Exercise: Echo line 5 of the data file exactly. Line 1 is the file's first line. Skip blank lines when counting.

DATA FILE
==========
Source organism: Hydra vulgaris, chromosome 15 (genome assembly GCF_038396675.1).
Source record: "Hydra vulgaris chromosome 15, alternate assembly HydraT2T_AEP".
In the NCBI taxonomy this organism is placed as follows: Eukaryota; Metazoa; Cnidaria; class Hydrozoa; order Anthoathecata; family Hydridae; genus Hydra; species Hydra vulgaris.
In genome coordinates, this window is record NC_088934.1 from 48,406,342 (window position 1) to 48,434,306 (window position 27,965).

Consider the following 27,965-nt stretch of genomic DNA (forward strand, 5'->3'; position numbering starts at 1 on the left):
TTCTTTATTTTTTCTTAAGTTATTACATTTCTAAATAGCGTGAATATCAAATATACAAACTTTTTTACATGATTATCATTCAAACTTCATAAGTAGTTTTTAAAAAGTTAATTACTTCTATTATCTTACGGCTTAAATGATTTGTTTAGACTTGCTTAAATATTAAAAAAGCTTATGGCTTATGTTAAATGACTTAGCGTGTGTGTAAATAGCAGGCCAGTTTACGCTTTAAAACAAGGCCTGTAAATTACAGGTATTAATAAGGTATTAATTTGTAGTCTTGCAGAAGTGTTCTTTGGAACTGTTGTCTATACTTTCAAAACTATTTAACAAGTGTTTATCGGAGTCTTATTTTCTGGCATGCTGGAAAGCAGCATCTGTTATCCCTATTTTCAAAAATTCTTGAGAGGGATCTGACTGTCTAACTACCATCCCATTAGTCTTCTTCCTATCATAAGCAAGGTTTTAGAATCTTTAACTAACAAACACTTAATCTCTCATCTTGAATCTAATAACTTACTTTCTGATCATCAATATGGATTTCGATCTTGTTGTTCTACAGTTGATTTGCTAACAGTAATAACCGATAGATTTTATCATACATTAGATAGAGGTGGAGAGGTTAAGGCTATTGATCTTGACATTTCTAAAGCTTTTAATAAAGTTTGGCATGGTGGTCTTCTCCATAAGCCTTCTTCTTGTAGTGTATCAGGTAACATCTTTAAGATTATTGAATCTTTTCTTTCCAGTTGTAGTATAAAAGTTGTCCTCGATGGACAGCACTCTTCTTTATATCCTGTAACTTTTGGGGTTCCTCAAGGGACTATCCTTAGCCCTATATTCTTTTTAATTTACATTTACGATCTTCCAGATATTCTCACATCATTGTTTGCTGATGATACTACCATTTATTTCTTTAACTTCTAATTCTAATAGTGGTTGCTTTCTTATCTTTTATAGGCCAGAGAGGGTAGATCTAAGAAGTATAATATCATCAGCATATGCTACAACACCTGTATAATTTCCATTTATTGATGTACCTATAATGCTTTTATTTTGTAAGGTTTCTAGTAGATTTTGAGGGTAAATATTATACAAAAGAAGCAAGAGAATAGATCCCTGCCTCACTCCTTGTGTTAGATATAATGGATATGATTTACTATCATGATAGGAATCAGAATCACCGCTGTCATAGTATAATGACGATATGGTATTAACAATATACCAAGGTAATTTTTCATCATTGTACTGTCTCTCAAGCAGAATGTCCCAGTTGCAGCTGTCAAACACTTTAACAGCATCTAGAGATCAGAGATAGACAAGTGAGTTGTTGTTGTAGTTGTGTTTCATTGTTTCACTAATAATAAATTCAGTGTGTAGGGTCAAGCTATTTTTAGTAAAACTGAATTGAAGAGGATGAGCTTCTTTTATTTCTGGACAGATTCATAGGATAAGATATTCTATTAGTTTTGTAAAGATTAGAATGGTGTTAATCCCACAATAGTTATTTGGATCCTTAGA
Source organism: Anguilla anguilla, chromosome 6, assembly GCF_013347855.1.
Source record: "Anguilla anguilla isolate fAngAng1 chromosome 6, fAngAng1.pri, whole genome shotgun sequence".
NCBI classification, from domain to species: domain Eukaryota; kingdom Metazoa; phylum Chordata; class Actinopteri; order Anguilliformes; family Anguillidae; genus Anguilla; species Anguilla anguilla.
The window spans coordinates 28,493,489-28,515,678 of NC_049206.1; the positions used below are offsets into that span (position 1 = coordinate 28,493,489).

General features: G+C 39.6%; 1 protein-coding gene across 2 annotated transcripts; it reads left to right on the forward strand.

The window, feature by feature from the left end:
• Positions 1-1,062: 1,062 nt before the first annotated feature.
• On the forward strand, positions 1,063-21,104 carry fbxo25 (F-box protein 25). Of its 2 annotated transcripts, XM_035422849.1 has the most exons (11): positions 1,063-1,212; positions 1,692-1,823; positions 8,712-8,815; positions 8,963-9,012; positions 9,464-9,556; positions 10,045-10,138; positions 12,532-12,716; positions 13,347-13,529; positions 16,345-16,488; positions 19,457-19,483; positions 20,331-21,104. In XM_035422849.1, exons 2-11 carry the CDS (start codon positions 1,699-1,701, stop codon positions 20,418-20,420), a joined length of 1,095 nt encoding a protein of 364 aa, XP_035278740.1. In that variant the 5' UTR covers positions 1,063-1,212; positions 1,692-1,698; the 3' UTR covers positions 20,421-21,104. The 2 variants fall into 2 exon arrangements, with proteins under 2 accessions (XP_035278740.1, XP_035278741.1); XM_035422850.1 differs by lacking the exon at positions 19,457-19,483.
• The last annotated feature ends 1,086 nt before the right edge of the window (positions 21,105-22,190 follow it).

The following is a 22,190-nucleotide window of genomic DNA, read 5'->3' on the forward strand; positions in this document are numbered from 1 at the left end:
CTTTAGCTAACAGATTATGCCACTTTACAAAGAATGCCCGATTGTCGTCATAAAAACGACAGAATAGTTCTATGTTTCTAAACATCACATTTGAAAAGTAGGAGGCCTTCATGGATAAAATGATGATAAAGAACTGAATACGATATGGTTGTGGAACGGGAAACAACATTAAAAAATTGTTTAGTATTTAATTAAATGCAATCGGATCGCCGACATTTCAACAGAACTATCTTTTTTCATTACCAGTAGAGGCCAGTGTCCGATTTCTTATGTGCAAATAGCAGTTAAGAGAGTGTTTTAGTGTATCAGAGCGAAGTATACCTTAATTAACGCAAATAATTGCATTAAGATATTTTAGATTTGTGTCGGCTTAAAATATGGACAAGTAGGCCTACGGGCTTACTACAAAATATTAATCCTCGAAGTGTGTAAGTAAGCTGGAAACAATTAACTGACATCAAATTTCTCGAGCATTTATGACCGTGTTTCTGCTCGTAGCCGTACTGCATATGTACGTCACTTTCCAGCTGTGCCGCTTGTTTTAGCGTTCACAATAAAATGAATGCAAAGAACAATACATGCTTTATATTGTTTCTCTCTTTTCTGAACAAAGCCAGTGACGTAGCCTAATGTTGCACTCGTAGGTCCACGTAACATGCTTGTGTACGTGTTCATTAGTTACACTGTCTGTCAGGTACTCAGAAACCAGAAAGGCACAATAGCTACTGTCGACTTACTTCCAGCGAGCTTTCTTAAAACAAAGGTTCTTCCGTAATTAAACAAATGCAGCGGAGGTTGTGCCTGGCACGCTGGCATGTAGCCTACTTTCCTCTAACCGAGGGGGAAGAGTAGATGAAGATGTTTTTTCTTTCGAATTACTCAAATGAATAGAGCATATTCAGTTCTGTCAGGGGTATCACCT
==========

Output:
Consider the following 27,965-nt stretch of genomic DNA (forward strand, 5'->3'; position numbering starts at 1 on the left):